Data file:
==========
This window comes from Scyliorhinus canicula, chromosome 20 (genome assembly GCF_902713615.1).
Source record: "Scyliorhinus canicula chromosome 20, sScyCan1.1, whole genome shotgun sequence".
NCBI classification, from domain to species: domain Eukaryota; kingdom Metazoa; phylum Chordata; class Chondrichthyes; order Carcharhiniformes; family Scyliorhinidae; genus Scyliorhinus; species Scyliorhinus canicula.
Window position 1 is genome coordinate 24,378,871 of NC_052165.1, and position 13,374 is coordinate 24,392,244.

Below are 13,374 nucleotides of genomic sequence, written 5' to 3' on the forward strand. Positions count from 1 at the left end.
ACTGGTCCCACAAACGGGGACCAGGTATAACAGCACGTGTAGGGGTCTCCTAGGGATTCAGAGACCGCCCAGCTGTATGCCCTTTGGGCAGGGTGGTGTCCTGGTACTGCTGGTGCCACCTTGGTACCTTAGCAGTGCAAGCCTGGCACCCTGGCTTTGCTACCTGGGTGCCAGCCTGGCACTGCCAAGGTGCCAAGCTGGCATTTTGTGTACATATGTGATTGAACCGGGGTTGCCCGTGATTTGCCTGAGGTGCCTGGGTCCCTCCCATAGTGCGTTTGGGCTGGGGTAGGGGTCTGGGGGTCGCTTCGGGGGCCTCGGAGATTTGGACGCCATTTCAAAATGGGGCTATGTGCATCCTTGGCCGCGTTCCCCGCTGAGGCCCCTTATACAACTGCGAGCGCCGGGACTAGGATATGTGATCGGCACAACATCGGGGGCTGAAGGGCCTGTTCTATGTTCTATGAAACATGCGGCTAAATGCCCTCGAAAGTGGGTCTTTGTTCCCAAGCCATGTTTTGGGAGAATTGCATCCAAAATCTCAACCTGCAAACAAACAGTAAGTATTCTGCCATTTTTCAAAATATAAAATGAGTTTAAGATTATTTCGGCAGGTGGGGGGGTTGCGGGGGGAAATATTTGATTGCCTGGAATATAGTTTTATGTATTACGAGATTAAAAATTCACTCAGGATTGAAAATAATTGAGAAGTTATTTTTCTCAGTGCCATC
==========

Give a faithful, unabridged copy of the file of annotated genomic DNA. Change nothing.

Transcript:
This window comes from Scyliorhinus canicula, chromosome 20 (genome assembly GCF_902713615.1).
Source record: "Scyliorhinus canicula chromosome 20, sScyCan1.1, whole genome shotgun sequence".
NCBI classification, from domain to species: domain Eukaryota; kingdom Metazoa; phylum Chordata; class Chondrichthyes; order Carcharhiniformes; family Scyliorhinidae; genus Scyliorhinus; species Scyliorhinus canicula.
Window position 1 is genome coordinate 24,378,871 of NC_052165.1, and position 13,374 is coordinate 24,392,244.

Below are 13,374 nucleotides of genomic sequence, written 5' to 3' on the forward strand. Positions count from 1 at the left end.
ACTGGTCCCACAAACGGGGACCAGGTATAACAGCACGTGTAGGGGTCTCCTAGGGATTCAGAGACCGCCCAGCTGTATGCCCTTTGGGCAGGGTGGTGTCCTGGTACTGCTGGTGCCACCTTGGTACCTTAGCAGTGCAAGCCTGGCACCCTGGCTTTGCTACCTGGGTGCCAGCCTGGCACTGCCAAGGTGCCAAGCTGGCATTTTGTGTACATATGTGATTGAACCGGGGTTGCCCGTGATTTGCCTGAGGTGCCTGGGTCCCTCCCATAGTGCGTTTGGGCTGGGGTAGGGGTCTGGGGGTCGCTTCGGGGGCCTCGGAGATTTGGACGCCATTTCAAAATGGGGCTATGTGCATCCTTGGCCGCGTTCCCCGCTGAGGCCCCTTATACAACTGCGAGCGCCGGGACTAGGATATGTGATCGGCACAACATCGGGGGCTGAAGGGCCTGTTCTATGTTCTATGAAACATGCGGCTAAATGCCCTCGAAAGTGGGTCTTTGTTCCCAAGCCATGTTTTGGGAGAATTGCATCCAAAATCTCAACCTGCAAACAAACAGTAAGTATTCTGCCATTTTTCAAAATATAAAATGAGTTTAAGATTATTTCGGCAGGTGGGGGGGTTGCGGGGGGAAATATTTGATTGCCTGGAATATAGTTTTATGTATTACGAGATTAAAAATTCACTCAGGATTGAAAATAATTGAGAAGTTATTTTTCTCAGTGCCATC